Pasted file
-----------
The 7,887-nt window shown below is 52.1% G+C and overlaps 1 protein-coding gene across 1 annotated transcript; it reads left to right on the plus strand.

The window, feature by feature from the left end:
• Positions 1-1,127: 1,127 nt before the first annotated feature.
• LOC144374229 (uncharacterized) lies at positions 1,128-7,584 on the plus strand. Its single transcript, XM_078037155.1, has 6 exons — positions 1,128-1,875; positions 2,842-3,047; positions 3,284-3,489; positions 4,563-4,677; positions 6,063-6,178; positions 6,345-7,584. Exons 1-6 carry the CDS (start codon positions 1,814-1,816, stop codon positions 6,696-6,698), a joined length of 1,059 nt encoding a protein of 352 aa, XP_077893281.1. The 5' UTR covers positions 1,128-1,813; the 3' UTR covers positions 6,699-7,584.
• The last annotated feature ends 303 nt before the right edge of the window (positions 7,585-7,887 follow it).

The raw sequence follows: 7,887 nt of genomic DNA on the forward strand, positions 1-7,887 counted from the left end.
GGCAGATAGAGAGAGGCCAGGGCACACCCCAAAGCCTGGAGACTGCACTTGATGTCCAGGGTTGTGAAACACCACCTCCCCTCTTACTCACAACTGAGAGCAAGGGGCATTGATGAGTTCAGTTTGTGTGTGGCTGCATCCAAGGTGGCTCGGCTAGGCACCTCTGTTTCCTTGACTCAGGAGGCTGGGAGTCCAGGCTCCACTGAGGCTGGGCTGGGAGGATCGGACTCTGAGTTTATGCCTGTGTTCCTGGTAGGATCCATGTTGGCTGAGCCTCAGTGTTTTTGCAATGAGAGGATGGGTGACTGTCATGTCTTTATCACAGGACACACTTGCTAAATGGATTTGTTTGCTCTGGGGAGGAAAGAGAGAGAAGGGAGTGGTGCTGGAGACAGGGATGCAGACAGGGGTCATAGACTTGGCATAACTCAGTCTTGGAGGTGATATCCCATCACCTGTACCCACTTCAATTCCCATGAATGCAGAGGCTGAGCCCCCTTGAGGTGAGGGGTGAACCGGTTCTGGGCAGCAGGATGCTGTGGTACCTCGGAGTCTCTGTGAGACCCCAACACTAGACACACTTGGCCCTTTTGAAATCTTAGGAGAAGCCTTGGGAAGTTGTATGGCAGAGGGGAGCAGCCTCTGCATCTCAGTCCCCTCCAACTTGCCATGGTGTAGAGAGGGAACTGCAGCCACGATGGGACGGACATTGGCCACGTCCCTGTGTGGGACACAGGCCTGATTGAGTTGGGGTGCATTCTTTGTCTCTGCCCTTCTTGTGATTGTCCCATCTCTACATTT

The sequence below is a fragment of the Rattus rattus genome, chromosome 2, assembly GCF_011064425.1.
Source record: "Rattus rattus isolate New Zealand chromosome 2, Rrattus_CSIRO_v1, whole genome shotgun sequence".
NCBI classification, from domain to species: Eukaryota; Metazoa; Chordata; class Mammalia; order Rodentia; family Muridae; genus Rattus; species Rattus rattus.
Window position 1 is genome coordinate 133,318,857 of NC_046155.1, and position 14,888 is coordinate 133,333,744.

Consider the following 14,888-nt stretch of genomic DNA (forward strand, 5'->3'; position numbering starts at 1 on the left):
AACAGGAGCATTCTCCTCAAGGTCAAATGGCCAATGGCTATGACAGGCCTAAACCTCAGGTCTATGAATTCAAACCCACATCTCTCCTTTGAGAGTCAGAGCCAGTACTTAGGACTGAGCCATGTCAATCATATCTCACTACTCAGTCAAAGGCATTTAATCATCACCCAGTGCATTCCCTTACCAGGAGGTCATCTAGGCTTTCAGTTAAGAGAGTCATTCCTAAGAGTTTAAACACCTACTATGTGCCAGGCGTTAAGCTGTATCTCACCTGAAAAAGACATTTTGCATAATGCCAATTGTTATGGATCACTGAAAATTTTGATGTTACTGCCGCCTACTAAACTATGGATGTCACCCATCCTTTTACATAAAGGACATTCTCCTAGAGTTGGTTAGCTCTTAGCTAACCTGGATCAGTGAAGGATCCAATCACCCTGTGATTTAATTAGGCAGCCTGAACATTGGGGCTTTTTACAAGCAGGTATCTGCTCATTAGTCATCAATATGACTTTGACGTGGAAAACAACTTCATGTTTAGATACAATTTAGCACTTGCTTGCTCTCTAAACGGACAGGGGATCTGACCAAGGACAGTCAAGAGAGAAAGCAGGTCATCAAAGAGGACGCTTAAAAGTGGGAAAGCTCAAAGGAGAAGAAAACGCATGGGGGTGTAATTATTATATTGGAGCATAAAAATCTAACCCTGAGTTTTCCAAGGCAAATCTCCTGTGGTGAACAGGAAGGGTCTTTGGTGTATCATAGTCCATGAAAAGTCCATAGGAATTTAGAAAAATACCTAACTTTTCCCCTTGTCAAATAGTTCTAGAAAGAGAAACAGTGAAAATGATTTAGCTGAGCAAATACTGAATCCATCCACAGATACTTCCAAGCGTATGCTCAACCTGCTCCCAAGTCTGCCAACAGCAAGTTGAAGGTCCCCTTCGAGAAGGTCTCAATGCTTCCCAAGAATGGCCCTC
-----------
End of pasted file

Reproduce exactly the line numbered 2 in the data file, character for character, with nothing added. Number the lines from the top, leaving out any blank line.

The window, feature by feature from the left end: